State, city prepare
new plans for transit

Harris' proposal for
bus rapid transit draws
bipartisan criticism

The state will unveil on Monday a combination of light rail, a bus system and road changes, including an elevated highway, to combat Oahu traffic congestion.

City & County of Honolulu

"There is no silver bullet," state Transportation Director Rodney Haraga said. "One transportation mode is not going to solve our problem."

Haraga said details will be released after the plan is presented to Gov. Linda Lingle and members of a city and state task force looking for solutions to the island's traffic woes.

Haraga's comments came on the same day a bipartisan group of state and city lawmakers and community members called on Mayor Jeremy Harris to dump his bus rapid transit system, or BRT.

The debate over the system also comes as the City Council's transportation committee takes up a resolution today calling for the development of a fixed-rail transit plan, more than 10 years after a Council vote killed the last rail plan.

"I think now is the apt time that we put the brakes on the bus rapid transit program and get the city and state government to work together on a common solution to our mass transit programs," said Councilman Charles Djou.

But the mayor said he will not stop the first phase of his plan that will take hybrid gas-and-electric express buses from downtown through Kakaako and end in Waikiki.

"It seems that every time we get ready to do something constructive, a number of politicians in this town get afraid, and they want to stop things to study them longer," Harris said. "I'm here to tell you 35 years of study is enough. It's time we took some action, and that's exactly what we intend to do."

Controversial aspects of the bus plan -- taking away lanes on Kapiolani and Dillingham boulevards for exclusive use -- are not part of a $50 million first phase that is scheduled to begin construction later this year. Harris said the first phase will include sidewalk improvements, landscaping, underground utilities, bus stop upgrades and the addition of extra lanes on Ala Moana and Kalia Road for semiexclusive use by buses.

Haraga, meanwhile, said an in-town bus system is part of the plan he will present to the task force.

"We have to go into a multimodal system, which would include mass transit of some form, which would be the light rail. It will include some type of highway improvements or modifications, and it will include a bus system," Haraga said.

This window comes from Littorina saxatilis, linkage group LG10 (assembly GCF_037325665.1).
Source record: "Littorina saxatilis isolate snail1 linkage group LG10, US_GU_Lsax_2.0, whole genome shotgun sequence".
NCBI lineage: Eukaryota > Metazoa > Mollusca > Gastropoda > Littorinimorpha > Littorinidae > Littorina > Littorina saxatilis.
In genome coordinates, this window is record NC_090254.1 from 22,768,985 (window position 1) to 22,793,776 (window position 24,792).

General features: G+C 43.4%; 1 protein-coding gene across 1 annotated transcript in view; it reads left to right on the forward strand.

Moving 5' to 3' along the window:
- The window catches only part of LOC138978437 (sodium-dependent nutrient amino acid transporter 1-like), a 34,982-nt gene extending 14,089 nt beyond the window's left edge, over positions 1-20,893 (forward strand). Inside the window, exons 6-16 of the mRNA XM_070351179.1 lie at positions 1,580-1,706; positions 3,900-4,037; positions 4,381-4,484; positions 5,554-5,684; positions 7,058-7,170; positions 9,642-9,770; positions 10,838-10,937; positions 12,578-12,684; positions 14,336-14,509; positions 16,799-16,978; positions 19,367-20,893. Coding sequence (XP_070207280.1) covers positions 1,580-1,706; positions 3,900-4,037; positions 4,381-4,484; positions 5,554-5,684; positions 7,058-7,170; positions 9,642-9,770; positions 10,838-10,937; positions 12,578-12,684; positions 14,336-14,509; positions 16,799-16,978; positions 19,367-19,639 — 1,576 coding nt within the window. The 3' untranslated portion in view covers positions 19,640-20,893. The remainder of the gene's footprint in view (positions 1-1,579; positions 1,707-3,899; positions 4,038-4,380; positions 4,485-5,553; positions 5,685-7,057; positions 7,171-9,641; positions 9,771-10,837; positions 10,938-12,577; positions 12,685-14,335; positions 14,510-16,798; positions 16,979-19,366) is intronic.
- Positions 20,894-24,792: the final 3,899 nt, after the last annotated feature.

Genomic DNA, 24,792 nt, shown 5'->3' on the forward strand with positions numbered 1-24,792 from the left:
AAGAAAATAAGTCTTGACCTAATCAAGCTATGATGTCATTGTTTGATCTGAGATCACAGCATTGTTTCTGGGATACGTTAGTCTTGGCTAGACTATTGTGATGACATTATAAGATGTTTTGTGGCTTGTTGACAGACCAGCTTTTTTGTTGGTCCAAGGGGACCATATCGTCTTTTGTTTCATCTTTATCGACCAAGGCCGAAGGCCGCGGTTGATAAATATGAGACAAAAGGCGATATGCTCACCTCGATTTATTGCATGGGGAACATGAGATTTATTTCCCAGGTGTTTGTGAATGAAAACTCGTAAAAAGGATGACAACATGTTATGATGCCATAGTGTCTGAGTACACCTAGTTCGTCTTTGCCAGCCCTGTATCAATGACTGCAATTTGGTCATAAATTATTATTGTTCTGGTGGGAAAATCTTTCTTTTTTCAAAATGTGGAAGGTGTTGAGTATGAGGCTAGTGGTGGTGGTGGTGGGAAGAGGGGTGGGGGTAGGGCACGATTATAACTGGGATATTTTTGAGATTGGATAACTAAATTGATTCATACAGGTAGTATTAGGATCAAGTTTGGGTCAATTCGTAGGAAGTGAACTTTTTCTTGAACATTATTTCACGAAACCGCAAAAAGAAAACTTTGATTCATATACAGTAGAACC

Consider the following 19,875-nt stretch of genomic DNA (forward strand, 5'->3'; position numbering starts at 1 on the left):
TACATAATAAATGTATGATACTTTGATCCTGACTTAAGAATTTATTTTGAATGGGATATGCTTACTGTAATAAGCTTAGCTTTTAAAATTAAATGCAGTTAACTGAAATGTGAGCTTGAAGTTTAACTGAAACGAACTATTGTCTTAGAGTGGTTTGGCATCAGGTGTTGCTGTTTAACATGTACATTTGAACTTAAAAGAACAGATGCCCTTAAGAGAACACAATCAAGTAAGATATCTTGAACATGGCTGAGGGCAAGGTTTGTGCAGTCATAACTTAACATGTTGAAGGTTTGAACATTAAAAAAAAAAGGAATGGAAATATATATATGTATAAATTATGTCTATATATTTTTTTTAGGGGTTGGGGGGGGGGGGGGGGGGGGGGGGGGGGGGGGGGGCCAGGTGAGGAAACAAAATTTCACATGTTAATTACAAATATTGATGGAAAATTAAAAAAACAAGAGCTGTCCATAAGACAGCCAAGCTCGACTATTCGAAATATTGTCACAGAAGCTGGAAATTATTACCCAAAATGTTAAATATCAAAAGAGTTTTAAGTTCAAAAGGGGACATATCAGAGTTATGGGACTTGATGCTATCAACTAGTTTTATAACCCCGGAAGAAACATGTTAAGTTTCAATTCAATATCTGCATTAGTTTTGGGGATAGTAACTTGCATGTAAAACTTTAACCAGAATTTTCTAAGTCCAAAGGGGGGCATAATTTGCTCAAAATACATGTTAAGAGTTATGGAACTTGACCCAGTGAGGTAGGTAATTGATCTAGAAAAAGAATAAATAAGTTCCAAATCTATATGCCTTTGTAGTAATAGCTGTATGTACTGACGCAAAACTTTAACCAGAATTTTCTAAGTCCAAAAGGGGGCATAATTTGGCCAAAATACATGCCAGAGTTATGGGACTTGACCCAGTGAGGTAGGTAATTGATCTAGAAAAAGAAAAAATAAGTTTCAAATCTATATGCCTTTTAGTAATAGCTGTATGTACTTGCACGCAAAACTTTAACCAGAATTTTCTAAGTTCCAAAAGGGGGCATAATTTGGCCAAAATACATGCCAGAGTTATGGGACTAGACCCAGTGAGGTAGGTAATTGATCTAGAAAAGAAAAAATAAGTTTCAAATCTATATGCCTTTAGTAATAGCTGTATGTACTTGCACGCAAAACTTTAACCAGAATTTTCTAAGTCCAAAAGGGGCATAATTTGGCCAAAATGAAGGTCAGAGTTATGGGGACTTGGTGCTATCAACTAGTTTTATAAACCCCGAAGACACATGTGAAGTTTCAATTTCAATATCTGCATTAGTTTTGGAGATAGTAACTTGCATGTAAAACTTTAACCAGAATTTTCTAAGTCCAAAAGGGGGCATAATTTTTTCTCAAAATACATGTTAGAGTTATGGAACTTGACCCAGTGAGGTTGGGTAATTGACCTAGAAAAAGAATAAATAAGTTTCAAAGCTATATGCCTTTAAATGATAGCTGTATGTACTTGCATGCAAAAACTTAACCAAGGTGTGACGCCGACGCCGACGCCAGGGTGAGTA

"We know that whether you call it BRT, whether you call it transit, whether you call it whatever, we still know that you need that because even if ... everybody agrees that light rail is one of the viable solutions or modes, you still need to distribute folks downtown or in town, and the most viable alternative then would be buses."

A rail proponent, Harris also said his BRT plan does not preclude a rail system, but it would take six to 10 years to come to fruition, while the BRT can be implemented now. He said the City Council has already given the green light for the first phase, and final federal approval is pending.

Lingle said she has not yet been briefed by Haraga.

"I'm interested to see how he puts the pieces together," Lingle said. "One thing the (task force) is unanimous about ... we don't need any more studies, we just need some decisions to be made, take those decisions to the public to determine their level of interest or opposition and move forward."

The state is trying to estimate what a system would cost, Haraga said.

"We're trying to get a better handle on what it is, that if we were to go with light rail, if we were to go with a Nimitz (Highway) flyover or whatever it is, we need to get a handle on the cost because my question is, How are we going to pay for it?" Haraga said.

Djou was among several state and city legislators, both Republicans and Democrats, who represent the areas affected by the BRT and who signed a petition opposing it.

"Should we keep putting money into BRT if it's not going to solve our problems? And we're saying, 'Stop, let's take a look, let's find the correct solution.'" said Council Chairwoman Ann Kobayashi, who along with Djou and Councilman Rod Tam have introduced a resolution calling for the city administration to delay the project.


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